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TJX Stock Is Falling Because Problems Seem to Be Mounting

A T.J. Maxx store in Tinley Park, Illinois

Daniel Acker/Bloomberg

TJX stock is falling again on Thursday, a day after slumping on its worse-than-expected fourth quarter. Gordon Haskett warns that the off-price retailer’s troubles may be just beginning.

Analyst Chuck Grom cut his rating on TJX (ticker: TJX) to Hold from Buy, and lowered his price target to $68 from $76 on the heels of the report. While the company will see a sales recovery throughout the year, as more shoppers are vaccinated, he thinks that investors should be selective about when to buy, and now may not be such an opportunity: “[W]with shares of TJX close to 10% higher than pre-Covid levels we think the stock is likely rangebound in the near-to-medium term.”

There was good and bad news in the results, Grom writes. First the good news: In Australia, where lowercase counts mean that consumers have returned to more-normal patterns, TJX stock has bounced back to pre-pandemic levels. While that country is obviously a smaller portion of its business than the U.S., it could be a blueprint for how the situation improves domestically with mass vaccination.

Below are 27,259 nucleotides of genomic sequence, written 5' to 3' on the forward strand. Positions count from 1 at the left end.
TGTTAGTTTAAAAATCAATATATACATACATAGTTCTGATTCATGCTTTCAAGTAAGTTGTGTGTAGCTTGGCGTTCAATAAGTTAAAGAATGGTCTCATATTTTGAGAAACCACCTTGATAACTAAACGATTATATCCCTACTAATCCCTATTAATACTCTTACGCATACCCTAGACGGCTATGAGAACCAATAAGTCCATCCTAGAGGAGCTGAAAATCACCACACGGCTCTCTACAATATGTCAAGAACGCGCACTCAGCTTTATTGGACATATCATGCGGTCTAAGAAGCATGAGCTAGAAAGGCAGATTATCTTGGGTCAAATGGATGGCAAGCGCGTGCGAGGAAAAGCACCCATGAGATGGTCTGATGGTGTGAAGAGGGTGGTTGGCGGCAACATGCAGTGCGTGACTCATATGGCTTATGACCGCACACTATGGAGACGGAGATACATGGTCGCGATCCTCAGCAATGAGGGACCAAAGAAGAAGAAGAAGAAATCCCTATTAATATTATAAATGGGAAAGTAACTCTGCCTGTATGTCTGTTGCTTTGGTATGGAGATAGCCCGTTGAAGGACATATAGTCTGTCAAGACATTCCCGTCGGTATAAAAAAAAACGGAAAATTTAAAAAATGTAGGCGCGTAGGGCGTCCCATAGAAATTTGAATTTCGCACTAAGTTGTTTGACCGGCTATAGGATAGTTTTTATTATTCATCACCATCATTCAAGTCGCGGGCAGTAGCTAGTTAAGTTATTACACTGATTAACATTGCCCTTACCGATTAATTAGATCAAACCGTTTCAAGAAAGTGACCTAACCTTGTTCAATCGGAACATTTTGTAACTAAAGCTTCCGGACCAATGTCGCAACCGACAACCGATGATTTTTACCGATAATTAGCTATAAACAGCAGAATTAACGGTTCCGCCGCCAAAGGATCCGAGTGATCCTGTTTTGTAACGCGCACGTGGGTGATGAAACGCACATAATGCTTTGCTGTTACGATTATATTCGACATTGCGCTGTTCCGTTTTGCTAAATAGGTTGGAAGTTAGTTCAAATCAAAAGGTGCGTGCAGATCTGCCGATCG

On the down side, he notes that the company’s higher concentration in home goods than some peers—both at its HomeGoods and Marmaxx brands—served it well during the pandemic, when consumers were pouring money into their houses as they spent more time there. Yet these categories carry lower margins than apparel, which could weigh on earnings before interest and taxes (Ebit) this year to the tune of 50 to 100 basis points. “While this indeed may be a transitory factor…we don’t believe it’s accurately handicapped in Street estimates.”

Yet that’s not the only pressure TJX faces: Labor is getting more costly with higher wages at peers and a potential increase in the federal minimum wage, shipping-freight prices are higher, Covid-related costs may linger, and the company is dealing with the costs of mandated store closures in Europe and Canada.

That leads Grom to think that the company may only deliver Ebit growth of 7.7% this year, down from 10.6% in 2019, and adds to his conviction that the shares may struggle to make more headway from here.

TJX stock is down 2.6% to $68.04 in recent trading. The shares have gained 13.1% in the latest 12 months, and are down 0.4% year to date.

Write to Teresa Rivas at [email protected]

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